Sunday, 11 October 2015

Bradford, West Yorkshire

The first time I went to Bradford was on a Saturday in the 1970s, driven by my Dad in a mustard yellow van.  Bizarrely he wanted to show Bradford to me and my brother as it had a large Asian community and looked so different to other places – apparently the advertising hoardings were even in Arabic.  As we lived in Cheetham Hill at the time, my brother and I were well versed in multiculturalism so it wasn’t a big deal.  However I think my Dad was having a culture shock moment and was fascinated by it all.

We’d already visited some of Bradford’s suburbs for the blog including Shipley, Saltaire and Keighley, but never quite got around to the city.  Having had a drunken conversation at a “do” recently with someone who works in Bradford, I knew I had to go and see it for myself.

Getting to Bradford from Manchester is straightforward – M60, M62, exit junction 26 onto the M606, exit junction 3 onto the A6177 and headed down the hill towards the city centre.  I had no idea where to park, so when we got to the city centre we parked at the NCP on Hall Ings Road and paid £6 for 3 hours parking.  The place was less than a quarter full so you’d think they would do a weekend rate.
Two things hit you when you walk into Bradford: the architecture and the people. 

Firstly there is the City Hall, which is one of those wonderfully impressive gothic Victorian civic buildings, built at the height of its economic success in the 19th century.  As it was a Saturday I wasn’t sure if I could go in to check out the inside, but given there were lots of people outside in fancy outfits, no doubt this place is busy at the weekends with weddings.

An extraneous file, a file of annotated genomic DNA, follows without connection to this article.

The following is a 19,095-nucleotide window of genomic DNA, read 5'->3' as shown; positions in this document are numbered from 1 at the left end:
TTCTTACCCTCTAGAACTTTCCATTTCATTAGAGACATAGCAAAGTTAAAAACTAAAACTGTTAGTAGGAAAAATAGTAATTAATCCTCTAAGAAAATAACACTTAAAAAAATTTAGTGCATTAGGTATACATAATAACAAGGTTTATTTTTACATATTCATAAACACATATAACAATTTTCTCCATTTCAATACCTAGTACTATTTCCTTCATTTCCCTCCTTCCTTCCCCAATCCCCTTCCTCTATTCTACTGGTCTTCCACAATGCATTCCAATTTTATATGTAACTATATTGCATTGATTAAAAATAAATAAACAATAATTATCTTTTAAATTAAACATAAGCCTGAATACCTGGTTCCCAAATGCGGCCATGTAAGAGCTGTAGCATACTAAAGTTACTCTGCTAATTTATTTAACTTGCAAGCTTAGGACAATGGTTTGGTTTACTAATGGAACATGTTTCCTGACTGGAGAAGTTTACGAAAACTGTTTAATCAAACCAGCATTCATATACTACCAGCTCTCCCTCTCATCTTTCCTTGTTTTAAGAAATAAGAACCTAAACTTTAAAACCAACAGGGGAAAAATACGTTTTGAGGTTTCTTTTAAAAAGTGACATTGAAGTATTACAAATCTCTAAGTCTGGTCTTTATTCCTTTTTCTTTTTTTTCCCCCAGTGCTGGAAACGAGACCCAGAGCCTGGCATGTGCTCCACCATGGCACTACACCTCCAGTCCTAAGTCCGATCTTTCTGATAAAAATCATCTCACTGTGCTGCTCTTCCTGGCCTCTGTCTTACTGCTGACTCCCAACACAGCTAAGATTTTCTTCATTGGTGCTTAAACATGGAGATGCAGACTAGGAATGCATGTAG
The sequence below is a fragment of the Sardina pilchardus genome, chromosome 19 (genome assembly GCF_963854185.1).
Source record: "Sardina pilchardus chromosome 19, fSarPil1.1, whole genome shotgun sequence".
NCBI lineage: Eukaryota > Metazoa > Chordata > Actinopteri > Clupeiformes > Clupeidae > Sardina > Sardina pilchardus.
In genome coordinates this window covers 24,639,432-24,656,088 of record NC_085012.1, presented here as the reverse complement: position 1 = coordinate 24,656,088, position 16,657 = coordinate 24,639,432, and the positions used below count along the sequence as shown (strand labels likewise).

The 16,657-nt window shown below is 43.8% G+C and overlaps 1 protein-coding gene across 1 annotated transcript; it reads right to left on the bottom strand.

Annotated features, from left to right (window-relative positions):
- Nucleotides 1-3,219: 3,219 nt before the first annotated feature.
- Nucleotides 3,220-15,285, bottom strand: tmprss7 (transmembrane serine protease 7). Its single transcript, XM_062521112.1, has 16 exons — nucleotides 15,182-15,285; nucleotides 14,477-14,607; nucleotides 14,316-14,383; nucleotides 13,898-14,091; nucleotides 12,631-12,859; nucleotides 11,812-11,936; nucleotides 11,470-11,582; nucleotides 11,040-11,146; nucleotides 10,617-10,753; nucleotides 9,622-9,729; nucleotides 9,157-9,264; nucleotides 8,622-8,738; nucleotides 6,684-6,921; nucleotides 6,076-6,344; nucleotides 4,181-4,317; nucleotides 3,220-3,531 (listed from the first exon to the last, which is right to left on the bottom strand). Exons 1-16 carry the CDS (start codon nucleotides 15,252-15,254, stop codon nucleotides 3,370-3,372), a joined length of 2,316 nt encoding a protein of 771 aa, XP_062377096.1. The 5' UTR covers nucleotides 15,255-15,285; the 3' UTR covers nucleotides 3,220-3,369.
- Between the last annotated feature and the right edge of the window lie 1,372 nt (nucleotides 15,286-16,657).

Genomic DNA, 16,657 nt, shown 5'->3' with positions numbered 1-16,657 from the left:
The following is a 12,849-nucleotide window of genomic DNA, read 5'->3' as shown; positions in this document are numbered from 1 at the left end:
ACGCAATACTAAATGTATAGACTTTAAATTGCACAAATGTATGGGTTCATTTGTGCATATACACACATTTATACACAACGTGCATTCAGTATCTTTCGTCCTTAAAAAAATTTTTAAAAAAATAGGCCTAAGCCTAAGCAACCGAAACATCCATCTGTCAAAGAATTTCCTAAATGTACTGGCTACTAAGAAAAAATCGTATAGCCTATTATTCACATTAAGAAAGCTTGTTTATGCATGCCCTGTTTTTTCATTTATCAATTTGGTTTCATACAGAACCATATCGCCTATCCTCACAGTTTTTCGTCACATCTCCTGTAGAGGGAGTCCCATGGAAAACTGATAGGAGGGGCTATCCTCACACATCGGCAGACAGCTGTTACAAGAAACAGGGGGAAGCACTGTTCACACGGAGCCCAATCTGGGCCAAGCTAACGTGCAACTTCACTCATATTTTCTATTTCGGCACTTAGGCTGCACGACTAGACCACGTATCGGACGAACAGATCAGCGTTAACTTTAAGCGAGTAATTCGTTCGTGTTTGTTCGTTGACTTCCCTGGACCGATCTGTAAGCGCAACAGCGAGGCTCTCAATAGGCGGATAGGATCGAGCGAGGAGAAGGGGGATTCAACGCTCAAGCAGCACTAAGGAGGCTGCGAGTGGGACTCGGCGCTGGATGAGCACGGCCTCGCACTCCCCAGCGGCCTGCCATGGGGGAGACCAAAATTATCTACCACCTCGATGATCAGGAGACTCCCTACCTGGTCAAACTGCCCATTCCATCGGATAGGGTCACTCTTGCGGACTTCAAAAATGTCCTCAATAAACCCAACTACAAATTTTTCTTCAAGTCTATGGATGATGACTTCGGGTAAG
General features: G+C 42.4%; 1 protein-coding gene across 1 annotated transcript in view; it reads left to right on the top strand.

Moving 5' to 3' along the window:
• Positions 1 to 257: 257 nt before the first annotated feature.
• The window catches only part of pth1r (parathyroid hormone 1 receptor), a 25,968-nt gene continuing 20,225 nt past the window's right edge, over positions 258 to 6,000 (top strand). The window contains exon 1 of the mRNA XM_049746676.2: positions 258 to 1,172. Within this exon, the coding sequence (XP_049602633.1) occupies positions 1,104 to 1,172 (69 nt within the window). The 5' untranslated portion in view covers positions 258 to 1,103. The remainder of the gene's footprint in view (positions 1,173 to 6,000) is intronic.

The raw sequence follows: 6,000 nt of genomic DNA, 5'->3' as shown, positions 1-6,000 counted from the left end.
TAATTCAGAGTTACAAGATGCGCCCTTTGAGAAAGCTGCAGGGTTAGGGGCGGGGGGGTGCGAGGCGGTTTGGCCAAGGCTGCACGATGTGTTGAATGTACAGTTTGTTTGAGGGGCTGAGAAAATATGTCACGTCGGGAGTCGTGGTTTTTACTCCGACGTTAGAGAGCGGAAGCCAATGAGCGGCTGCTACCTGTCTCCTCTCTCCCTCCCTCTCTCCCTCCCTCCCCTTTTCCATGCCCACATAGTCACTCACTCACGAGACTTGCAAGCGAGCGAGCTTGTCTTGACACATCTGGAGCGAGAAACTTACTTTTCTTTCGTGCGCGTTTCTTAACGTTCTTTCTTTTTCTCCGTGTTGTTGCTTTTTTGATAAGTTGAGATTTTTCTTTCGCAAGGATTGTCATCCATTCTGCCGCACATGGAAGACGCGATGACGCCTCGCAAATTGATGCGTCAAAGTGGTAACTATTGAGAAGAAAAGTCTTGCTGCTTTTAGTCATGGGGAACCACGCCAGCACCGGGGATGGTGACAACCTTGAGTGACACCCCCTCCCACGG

Outside the City Hall there was a big family event happening and the place was packed full of people.  The kids were trying out all the activities like trampolining and climbing on a mobile climbing wall, although one of the most popular was kids playing with large cardboard boxes.  Kids are like cats in many ways as you can buy them something nice, but they will have more fun playing with the packaging it came in.

Wandering through Bradford, it’s always good to look up and see the fine architecture.  If you look at the shop fronts you will find many of them are rough and ready, but looking up you will see what fine buildings they are.  It would have been interesting to see these buildings in their heyday, although you can tell many of these buildings have been cleaned up over the years - there are vast swathes of pigeon-proof netting protecting the buildings from bird poop.

The Alhambra Theatre is another building of note in Bradford.  You can’t miss it with its domes and columns – I don’t think I’ve ever seen a theatre like this.  The white and blue colour scheme just makes the place pop out against the surrounding Yorkshire stone buildings.  I wonder if the inside of the theatre is as distinctive as the outside?
Another thing you will notice walking around Bradford is that it is built on a hill.  You almost have to invest in sturdy walking boots to hike up the steep hills.  I’d been told there is a new development happening in Bradford where they were renovating the tunnels into shops and bars.  I tried to find them, but I believe at the time it hadn’t opened.  I think they are supposed to be focusing on getting new and young businesses into the area.

The shops in Bradford are not that exciting – your usual high street names.  We did manage to find a side street with some independent bars and shops, which seemed to be looking at the Northern Quarter in Manchester for inspiration.  There was one place that did beer and vinyl records, which sounds like the perfect combination.